During the 2013 session, the Georgia legislature tackled a variety of issues ranging from the budget to ethics reform. One of the most notable debates revolved around whether Georgia should take action in correcting our northern boundary line along the Tennessee River.
Georgia’s claim to portions of the Tennessee River has resulted in a century’s-old debate that is unlikely to be resolved anytime soon. One thing is certain, we surely don’t want future water negotiations to end up becoming an “us” vs. “them” debate. But, it is worth mentioning that Georgia claimed ownership of this disputed territory along the 35th parallel decades ago and deserves to be granted access to the water along the northwest portion of our state.
In the early 2000s, the Tennessee River Authority agreed to allocate a portion of the Tennessee River to Georgia in an effort to make concessions for the inaccurate boundary lines that were drawn along Georgia’s Tennessee Border. Though this gesture was admirable, the state of Tennessee continues to pass laws making it more difficult for Georgia to obtain water from this critical water source and uses the mismarked boundary lines to block access to this important waterway.
To settle this ongoing debate, the General Assembly determined it was time for Tennessee to enter into water talks. Only then can we work toward a mutually beneficial solution that encourages honest and open discussions about water sharing between our two states.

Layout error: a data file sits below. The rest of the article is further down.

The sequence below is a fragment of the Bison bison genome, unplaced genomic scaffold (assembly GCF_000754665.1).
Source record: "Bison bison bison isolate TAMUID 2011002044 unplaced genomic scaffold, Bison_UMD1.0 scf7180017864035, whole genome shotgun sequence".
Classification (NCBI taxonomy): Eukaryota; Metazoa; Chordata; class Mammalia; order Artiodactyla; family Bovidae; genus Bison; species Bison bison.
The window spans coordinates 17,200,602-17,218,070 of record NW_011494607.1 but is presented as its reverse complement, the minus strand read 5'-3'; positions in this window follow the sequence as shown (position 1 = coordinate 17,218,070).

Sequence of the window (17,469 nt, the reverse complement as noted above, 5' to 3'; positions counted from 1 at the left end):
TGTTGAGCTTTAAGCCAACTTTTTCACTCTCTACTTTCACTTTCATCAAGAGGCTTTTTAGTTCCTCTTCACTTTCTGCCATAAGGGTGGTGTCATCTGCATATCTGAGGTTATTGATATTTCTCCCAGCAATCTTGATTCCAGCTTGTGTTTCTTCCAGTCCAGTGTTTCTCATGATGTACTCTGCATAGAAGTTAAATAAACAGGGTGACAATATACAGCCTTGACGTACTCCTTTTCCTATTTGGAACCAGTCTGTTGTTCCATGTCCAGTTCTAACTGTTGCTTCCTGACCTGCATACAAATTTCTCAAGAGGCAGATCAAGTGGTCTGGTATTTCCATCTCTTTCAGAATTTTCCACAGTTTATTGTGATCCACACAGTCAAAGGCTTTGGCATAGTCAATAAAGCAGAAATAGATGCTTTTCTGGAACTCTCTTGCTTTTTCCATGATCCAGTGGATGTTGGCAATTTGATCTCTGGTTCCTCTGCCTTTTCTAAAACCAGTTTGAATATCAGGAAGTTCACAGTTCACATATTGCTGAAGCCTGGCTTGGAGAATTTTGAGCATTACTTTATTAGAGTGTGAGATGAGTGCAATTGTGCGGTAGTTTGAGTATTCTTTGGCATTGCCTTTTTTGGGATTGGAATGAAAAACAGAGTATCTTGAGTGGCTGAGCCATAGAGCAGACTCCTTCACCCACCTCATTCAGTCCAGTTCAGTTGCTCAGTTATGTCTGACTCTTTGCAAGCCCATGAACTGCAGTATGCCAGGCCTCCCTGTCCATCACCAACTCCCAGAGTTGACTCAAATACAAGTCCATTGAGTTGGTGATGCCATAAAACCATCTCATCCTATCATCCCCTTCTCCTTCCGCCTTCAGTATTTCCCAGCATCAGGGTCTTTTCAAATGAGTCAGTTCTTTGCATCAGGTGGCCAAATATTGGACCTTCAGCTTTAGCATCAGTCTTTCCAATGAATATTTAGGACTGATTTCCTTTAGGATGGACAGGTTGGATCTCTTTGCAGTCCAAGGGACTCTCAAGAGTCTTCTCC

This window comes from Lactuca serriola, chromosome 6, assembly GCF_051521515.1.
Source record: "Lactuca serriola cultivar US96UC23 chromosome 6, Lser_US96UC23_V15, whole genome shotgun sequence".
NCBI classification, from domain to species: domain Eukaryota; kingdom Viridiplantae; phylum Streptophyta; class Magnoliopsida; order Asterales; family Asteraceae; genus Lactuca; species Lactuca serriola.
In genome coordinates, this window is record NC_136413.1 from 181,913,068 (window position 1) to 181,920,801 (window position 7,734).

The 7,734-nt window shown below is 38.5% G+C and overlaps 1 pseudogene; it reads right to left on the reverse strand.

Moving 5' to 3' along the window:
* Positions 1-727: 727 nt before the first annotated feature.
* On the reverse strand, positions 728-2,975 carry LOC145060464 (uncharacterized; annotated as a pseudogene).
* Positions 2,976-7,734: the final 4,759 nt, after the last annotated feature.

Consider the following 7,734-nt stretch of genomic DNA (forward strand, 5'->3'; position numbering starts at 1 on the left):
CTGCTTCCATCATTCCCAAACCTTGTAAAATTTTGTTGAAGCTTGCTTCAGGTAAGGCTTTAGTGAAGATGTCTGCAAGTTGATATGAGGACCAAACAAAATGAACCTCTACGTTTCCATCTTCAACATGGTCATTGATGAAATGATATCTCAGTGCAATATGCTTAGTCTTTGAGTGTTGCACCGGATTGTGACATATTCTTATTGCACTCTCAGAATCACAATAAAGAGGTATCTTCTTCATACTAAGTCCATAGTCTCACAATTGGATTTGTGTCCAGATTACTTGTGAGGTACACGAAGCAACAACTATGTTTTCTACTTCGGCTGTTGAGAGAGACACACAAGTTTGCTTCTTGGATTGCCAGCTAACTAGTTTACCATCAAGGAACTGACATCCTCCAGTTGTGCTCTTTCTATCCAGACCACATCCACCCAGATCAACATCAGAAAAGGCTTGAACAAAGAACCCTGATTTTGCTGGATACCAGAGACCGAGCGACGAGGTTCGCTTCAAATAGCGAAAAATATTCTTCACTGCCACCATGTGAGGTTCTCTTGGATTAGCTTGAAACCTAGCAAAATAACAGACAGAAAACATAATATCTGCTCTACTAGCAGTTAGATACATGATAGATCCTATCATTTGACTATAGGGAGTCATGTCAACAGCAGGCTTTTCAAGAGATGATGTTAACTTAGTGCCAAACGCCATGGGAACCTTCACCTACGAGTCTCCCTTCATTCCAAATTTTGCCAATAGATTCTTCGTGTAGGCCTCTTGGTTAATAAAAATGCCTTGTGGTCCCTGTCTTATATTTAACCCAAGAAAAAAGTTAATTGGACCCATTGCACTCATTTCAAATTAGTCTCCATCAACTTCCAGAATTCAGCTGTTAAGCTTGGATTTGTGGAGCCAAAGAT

In order for this to happen, the Georgia legislature adopted a resolution calling upon Tennessee to correct the 200-year-old survey errors along Georgia’s northern border.
House Resolution 4, which passed the General Assembly overwhelmingly, proposes a land settlement that seeks to clarify Georgia’s access to the Tennessee River. If no settlement is reached, the attorney general is directed to sue for the entire area south of the 35th parallel. No doubt, lawsuits are seldom the answers.
While this is a debate that has gained significant momentum, I believe it’s important to maintain our good working relationship with our neighbors to the north as we work toward a formal solution. This is especially critical because on any given day, you can find many Georgians hard at work in or patronizing Tennessee businesses, and vice versa.
The state of Georgia continues to become an economic hub for the Southeast United States. However, a severely limited water supply could cripple dependent businesses, divert economic development opportunities and influence the move of operations to other states.
It is important to keep in mind that this is not just a metro Atlanta problem — this is a statewide problem. Georgia’s population is expected to grow by an additional 4.6 million by the year 2030, and we must be able to supply this growth with the appropriate water resources. A very wise man once said, “The wars of the future will be fought over water, not oil.”
No matter the outcome of Georgia’s proposed land settlement with Tennessee, we must continue to search for alternative water sources and work towards negotiations with our neighboring states. Water is a crucial resource for the many families and businesses that call Georgia home, and we cannot be left high and dry.
Sen. Butch Miller represents District 49 in the Georgia Senate. Contact him at 2420 Browns Bridge Road, Gainesville 30504, 678-989-5301; firstname.lastname@example.org.